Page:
Commercial, State-to-State, and Investment Arbitration: A Comparative Perspective (LAW-RS-ARBIT-22)
||LAW Seminar - 3 credits
||3 (EUI Law credits)
- Tobias Traxler (PhD Researcher)
Daria Levina (PhD Researcher)
Wojciech Giemza (PhD Researcher)
Law Department administration,
| Course materials
04/10/2022 14:30-17:00 @ Sala del Consiglio, Villa Salviati
06/10/2022 14:30-17:00 @ Sala degli Stemmi, Villa Salviati
10/10/2022 14:30-17:00 @ Sala degli Stemmi, Villa Salviati
11/10/2022 14:30-17:00 @ Sala del Camino, Villa Salviati
13/10/2022 14:30-17:00 @ Sala del Camino, Villa Salviati
First and second year researchers as well as LLM researchers can gain 3 credits by attending one of the researcher-taught seminars in each academic year; they can also register for and attend further researcher-taught seminars without gaining credits.
Register for this course
Arbitration is one of the earliest forms of legalized dispute resolution that is not centred around the state and its court system, often characterized as working on the interplay of law and globalization. In the past few decades, it has also become one of the most popular forms of settling cross-border disputes, with state courts around the world experiencing a significant decrease in the case flow. The course aims to expose students to the concept of arbitration and its three international forms, namely international commercial arbitration, state-to-state arbitration, and investor-state arbitration. Adopting a comparative perspective, the course familiarizes researchers with the dominant form of out-of-court dispute settlement and enables them to supplement their overview of the field. The anchor tying the course together is the underlying concept of arbitration as a voluntary, legal form of dispute settlement. The starting point of our exploration will be the types of matters a certain form of arbitration seeks to address. In international commercial arbitration this would be commercial disputes between private actors, in state-to-state arbitration it would be inter-state disputes involving both commercial and political disputes, finally, in investor-state arbitration it would be disputes between investors and states. Evidently, here we find dissimilarities between the different kinds of arbitration. The analysis of each field will highlight the similarities and differences of its own issues as compared to those previously discussed, thereby weaving a comparative perspective into the fabric of the seminar. How do the issues relevant to international commercial arbitration differ from those in state-to-state arbitration? How, in turn, are these distinct from those in investor-state arbitration? In a second step, we briefly set out the different modes that have arisen to address these issues. Important points to touch upon in this regard are whether, when and why arbitration became an important method for resolving such conflicts; as well as whether and how arbitration overshot the target thereby leaving itself vulnerable to criticism.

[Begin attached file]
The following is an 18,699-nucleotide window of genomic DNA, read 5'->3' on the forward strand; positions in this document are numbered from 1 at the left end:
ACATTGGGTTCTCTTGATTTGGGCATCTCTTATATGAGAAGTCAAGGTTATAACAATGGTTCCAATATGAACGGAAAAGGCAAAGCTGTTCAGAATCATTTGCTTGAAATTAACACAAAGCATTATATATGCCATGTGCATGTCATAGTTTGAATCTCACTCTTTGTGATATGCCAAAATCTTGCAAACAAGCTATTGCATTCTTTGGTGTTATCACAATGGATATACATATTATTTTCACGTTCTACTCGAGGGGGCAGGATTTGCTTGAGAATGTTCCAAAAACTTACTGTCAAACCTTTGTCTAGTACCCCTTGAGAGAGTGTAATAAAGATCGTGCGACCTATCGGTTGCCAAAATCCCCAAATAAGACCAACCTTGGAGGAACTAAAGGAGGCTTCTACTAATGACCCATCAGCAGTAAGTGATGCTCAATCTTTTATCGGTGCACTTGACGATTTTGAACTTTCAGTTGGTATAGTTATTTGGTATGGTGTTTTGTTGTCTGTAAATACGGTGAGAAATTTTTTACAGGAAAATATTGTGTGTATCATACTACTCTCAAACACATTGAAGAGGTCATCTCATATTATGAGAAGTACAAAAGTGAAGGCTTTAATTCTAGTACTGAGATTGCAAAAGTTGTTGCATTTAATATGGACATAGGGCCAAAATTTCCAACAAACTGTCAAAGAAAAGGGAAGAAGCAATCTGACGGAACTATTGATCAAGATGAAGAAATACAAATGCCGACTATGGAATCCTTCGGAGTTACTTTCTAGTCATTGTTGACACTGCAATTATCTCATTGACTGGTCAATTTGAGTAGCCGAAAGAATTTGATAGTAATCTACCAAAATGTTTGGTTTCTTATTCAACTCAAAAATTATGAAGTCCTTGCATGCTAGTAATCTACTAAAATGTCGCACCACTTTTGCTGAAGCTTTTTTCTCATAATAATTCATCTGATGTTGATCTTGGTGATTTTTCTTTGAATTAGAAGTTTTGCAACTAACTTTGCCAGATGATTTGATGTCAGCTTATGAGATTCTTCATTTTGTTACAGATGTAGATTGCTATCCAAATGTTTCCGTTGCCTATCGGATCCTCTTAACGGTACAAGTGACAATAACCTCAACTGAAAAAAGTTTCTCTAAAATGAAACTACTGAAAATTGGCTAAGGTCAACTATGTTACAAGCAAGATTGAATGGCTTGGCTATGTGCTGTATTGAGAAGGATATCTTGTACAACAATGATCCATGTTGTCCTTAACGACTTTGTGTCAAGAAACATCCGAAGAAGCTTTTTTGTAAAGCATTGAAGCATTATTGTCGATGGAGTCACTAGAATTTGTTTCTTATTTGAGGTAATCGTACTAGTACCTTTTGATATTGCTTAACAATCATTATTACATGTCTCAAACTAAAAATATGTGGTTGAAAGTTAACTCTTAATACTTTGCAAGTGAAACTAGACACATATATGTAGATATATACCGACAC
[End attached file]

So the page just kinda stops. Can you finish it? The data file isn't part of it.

First, Second & Third Term: registration from 19 to 26 September.
Page last updated on 21 September 2018